Road to the Breeders’ Cup: A Stacked Saturday Prep Lineup at the Spa
By Patrick Reed, courtesy America's Best Racing
Aug. 26 marks an important point on the Thoroughbred racing calendar as owners, trainers, and jockeys continue to hone in on the Breeders’ Cup World Championships as November approaches. Year-in, year-out, the last weekend of August is one where several horses will emerge as leading contenders for various Breeders’ Cup races, many of them doing so at historic Saratoga Race Course.
The penultimate weekend at the Spa traditionally is highlighted by the track’s signature race for 3-year-olds, the $1.25 million Travers Stakes, which, although not an official Breeders’ Cup Challenge Series “Win and You’re In” qualifying race, often sends its best performers on to the World Championships. Four other races on the card are “Win and You’re In” preps – the $1 million Longines Sword Dancer Invitational Stakes (Longines Turf), the $700,000 Personal Ensign Stakes (Longines Distaff), the $600,000 Priority One Jets Forego Stakes (Las Vegas Dirt Mile), and the $500,000 Ketel One Ballerina Stakes (Filly and Mare Sprint).
Del Mar, which is also winding down its popular summer meet, will host one “Win and You’re In” qualifier on Saturday – the $200,000 Pat O’Brien Stakes, which is a prep for the Las Vegas Dirt Mile. The Breeders’ Cup World Championships will be held for the first time at the picturesque Southern California track on Nov. 3-4. And three foreign races this week are part of the Challenge Series as well, all held at the boutique Ebor festival meet at York Racecourse in England. The Group 1 Juddmonte International Stakes, held on Aug. 23 is a “Win and You’re In” race for the Longines Turf. The Darley Yorkshire Oaks, held one day later, is a qualifier for the Filly and Mare Turf. Lastly, the Coolmore Nunthorpe Stakes held on Aug. 25 at York offers an automatic berth in the Turf Sprint to the winner.
Saturday’s television coverage will be led by NBC Sports’ national broadcast of the Travers and the Longines Sword Dancer Invitational, which airs on NBC from 4:30 – 6 p.m. ET as part of its its “Win and You’re In” Series Presented by Lane’s End and America’s Best Racing. The other three Saratoga Breeders’ Cup preps will be televised as part of “Saratoga Live,” NYRA's flagship show presented by Claiborne Farm. That broadcast will air from 2 p.m. – 4:30 p.m. ET and will be available in 75 million households nationally through Fox Sports 2 and regionally through MSG+, Fox Sports Prime Ticket, Fox Sports San Diego, Fox Sports Ohio and the Altitude Sports Network.. The Pat O’Brien Stakes will be televised by TVG.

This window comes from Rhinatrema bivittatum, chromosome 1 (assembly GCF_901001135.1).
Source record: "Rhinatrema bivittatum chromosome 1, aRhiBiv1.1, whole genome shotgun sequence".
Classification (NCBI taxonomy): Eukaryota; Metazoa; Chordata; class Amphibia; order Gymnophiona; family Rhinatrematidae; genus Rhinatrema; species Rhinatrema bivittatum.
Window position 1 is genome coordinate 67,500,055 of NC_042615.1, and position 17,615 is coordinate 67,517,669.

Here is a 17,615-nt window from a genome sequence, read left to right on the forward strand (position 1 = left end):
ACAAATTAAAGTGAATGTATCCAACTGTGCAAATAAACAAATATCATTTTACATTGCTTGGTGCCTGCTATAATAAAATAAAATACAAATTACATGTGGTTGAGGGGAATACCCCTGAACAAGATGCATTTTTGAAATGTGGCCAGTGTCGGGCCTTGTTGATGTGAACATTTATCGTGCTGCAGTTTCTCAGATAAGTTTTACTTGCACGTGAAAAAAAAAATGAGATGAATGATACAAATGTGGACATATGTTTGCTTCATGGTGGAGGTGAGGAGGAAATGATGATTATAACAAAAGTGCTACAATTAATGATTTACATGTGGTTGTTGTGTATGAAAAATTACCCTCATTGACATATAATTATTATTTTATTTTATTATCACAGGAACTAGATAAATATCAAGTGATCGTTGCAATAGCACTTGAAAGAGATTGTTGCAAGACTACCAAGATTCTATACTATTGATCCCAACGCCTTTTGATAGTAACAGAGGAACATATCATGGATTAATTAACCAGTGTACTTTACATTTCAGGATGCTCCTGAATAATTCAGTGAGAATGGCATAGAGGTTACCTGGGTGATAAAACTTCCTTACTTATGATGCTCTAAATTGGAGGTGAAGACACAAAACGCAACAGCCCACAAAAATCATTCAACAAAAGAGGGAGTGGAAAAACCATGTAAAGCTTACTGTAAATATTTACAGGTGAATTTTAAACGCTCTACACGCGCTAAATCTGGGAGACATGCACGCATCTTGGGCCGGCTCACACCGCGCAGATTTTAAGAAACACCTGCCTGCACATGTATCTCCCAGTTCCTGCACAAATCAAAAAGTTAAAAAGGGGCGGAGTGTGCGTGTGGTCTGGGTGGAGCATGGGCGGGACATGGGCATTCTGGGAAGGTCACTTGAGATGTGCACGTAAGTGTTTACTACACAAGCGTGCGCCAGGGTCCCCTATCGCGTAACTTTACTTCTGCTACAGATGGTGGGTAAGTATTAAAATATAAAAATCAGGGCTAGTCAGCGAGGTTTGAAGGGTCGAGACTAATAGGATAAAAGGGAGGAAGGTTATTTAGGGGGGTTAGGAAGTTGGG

The 13 Breeders’ Cup races attract the best Thoroughbreds in the world to compete for $28 million in purse money and awards, and the selection of starters in each race (fields are limited to 14, and 12 for this year’s Breeders’ Cup Turf Sprint) is determined in part by a points system for graded stakes and the selection criteria of a panel of experts. However, there is one way for an owner to bypass the secondary criteria and secure a spot for their horse in a Breeders’ Cup race, and that is by winning a stakes race in the Breeders’ Cup Challenge Series.
Here’s some background on the Breeders’ Cup Challenge Series races on tap this weekend:
Longines Sword Dancer Invitational Stakes
The Sword Dancer, a 1 ½-mile prep for the Longines Breeders’ Cup Turf, was held at Belmont Park during the early years of the Breeders’ Cup era before moving to Saratoga in 1991. It has been won by some of the best U.S.-based grass horses from the past 30-plus years, starting with Theatrical in 1987. That Irish-bred son of Nureyev began his career in his native country and actually finished 11th in the 1985 Breeders’ Cup Turf in his third career start. By mid-1986, he was in the States to stay, and came just a neck short of capturing that autumn’s Turf, won by Hall of Famer Manila. In 1987, Theatrical won both the Sword Dancer and the Breeders’ Cup Turf, with Pat Day aboard for both victories. He was honored as champion turf male of 1987 by Eclipse Award voters, and went on to become a successful sire.
In 1988, Darby Dan Farm’s Sunshine Forever finished second in both the Sword Dancer and the Breeders’ Cup Turf, the latter by a half-length to Great Communicator. El Senor won back-to-back editions of the Sword Dancer in 1989 and 1990, and finished third in the Breeders’ Cup Turf in ’90. And in 1992, a second horse scored the Sword Dancer-Breeders’ Cup Turf double, as Madeleine Paulson’s Fraise won at Saratoga by four lengths, and, after two losses, rallied from last along the rail under Pat Valenzuela to edge champion Sky Classic in the Breeders’ Cup Turf by a nose.
Popular gelding John’s Call romped by 9 ¼ lengths in the 2000 Sword Dancer and went on to finish a close third in the Breeders’ Cup Turf at Churchill Downs. Another fan favorite gelding, With Anticipation, won the Sword Dancer in both 2001 and 2002; he finished second to Ireland’s High Chaparral in the ’02 Turf. (Volponi, third in the ’02 Sword Dancer, would score a 43.50-1 upset win in that fall’s Breeders’ Cup Classic).